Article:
WASHINGTON – The United States special counsel appointed to investigate Russian interference in the 2016 presidential elections and the related collusion and obstruction of justice allegedly committed by the campaign of now-President Donald Trump will testify in open session before a pair of committees in the House of Representatives, senior congressional leaders said on Tuesday.
Robert Mueller, the former Federal Bureau of Information director (2001-13) and prosecutor, has agreed to be questioned by the House’s intelligence and judiciary committees on July 17 pursuant to a subpoena, the committees’ respective chairmen, Adam Schiff (D-CA) and Jerrold Nadler (D-NY), said in a joint statement.
“Americans have demanded to hear directly from the Special Counsel so they can understand what he and his team examined, uncovered, and determined about Russia’s attack on our democracy, the Trump campaign’s acceptance and use of that help, and President Trump and his associates’ obstruction of the investigation into that attack,” the lawmakers said.
The two Democratic Party committee chairmen had for weeks threatened to issue subpoenas to force Mueller to testify, but they didn’t serve the summons until Tuesday.
The special counsel’s public testimony is considered by Democrats to be crucial to their goal of educating the public about the information contained in Mueller’s report – which his office submitted on April 18 – on Trump’s efforts to stifle the two-year investigation, with the goal of building public support for opening an impeachment inquiry in the lower house.
Attorney General William Barr, who was nominated by Trump to replace Jefferson Beauregard Sessions III – the former Alabama senator who was forced to recuse himself from the Russia investigation due to his deep involvement in Trump’s campaign and left the cabinet in Nov. 2018 – previously said he had no problem with Mueller testifying and wouldn’t stand in the way.
Barr’s four-page summary of the report, which he released ahead of the redacted two-volume version of Mueller’s complete findings, claimed Trump had been exonerated of both the collusion and obstruction charges.
This claim was heavily disputed by Democrats, who pointed out that the report by Mueller’s team said that “if we had confidence after a thorough investigation of the facts that the President clearly did not commit obstruction of justice, we would so state.”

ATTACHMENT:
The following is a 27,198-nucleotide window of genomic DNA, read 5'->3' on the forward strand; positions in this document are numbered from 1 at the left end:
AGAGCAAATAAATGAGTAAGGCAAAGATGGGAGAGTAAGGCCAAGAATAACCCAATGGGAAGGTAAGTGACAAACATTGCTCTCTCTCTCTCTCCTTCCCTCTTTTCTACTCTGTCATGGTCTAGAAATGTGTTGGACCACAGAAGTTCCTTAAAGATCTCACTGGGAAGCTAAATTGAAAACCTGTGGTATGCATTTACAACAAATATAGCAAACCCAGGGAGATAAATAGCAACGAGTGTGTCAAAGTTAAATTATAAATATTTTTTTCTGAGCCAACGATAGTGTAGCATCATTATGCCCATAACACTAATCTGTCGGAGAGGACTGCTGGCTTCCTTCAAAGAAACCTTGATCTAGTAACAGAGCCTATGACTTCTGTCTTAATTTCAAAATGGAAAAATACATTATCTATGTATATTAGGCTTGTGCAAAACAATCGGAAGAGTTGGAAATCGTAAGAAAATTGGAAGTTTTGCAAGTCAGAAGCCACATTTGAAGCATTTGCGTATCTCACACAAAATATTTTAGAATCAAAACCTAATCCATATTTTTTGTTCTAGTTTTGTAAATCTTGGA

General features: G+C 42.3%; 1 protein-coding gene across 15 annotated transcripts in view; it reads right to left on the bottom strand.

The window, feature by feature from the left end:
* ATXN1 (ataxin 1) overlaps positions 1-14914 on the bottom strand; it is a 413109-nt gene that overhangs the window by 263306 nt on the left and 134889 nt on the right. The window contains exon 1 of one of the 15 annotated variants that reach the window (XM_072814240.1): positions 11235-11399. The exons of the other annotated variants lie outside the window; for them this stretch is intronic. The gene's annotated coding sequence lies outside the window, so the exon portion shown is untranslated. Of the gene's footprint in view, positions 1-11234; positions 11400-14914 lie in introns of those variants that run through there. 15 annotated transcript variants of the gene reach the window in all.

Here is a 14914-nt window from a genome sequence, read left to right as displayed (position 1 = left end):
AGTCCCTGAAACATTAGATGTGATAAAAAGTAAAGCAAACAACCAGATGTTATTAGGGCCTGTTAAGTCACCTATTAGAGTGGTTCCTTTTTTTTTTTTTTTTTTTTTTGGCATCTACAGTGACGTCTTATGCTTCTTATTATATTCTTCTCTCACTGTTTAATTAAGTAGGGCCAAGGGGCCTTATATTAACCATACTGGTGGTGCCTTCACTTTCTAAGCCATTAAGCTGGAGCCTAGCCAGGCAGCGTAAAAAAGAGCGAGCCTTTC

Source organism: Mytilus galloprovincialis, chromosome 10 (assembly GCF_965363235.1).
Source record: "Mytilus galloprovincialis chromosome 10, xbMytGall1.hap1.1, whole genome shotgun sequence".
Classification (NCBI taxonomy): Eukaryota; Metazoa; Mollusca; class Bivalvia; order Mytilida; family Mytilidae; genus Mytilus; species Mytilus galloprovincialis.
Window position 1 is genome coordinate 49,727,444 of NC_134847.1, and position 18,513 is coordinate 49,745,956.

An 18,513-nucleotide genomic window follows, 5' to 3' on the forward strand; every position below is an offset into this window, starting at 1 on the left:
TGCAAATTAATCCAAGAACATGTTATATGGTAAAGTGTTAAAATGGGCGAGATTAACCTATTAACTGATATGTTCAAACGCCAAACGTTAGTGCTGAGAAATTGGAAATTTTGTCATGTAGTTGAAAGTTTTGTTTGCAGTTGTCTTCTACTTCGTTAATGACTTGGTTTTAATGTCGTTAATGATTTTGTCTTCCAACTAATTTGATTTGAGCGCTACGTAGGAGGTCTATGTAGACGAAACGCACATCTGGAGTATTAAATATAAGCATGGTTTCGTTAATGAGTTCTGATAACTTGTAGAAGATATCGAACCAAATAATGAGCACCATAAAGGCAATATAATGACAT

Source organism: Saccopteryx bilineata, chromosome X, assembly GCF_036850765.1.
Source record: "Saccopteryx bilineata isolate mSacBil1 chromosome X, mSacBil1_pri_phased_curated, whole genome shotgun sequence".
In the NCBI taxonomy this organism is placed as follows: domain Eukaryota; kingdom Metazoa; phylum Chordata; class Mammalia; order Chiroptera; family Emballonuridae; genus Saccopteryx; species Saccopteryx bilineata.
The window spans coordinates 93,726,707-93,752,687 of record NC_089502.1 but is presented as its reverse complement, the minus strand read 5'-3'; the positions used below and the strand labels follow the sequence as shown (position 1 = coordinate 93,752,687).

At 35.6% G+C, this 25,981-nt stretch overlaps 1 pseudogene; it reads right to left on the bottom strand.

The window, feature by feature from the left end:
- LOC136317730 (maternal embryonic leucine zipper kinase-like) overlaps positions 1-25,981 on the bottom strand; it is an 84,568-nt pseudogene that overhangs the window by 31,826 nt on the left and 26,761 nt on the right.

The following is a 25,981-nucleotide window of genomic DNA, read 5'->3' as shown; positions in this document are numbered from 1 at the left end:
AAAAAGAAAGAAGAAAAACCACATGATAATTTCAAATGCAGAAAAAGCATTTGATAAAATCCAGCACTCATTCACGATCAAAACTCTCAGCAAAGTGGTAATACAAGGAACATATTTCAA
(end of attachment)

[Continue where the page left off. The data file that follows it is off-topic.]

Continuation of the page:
“Based on the facts and the applicable legal standards, we are unable to reach that judgment,” it added.
The report listed several exchanges between Kremlin-linked officials and members of Trump’s campaign, as well as detailing 10 different instances in which Trump possibly obstructed justice.
However, Mueller’s team clarified that “under long-standing Department [of Justice] policy, a president cannot be charged with a crime while he is in office.”
Mueller himself recently declined to voluntarily testify before Congress, arguing he had nothing else to say beyond the information contained in his 448-page report.
“The report is my testimony,” he said at the time.
The ex-FBI director, a registered Republican and a decorated veteran of the Vietnam War, was appointed to head the investigation into Russian meddling on May 17, 2017, by Rod Rosenstein, the deputy attorney general who obtained jurisdiction over the Russia inquiry following Sessions’ recusal.
Trump was reportedly infuriated with Sessions for removing himself from the investigation and later wrote over 200 tweets in which he described the special counsel’s inquiry as an illegal “witch hunt” and his team of prosecutors as “17 Angry Democrats” hellbent on attacking his presidency and influencing public opinion against him.
“Without the ILLEGAL Witch Hunt, my poll numbers, especially because of our historically ‘great’ economy, would be at 65 percent. Too bad! The greatest Hoax in American History!” was one of the oddly-capitalized presidential statements made via Twitter as late as last month.
Mueller’s investigation led to the indictment, conviction or guilty plea of 34 people and three companies on charges ranging from witness tampering and perjury to cybercrimes and money laundering.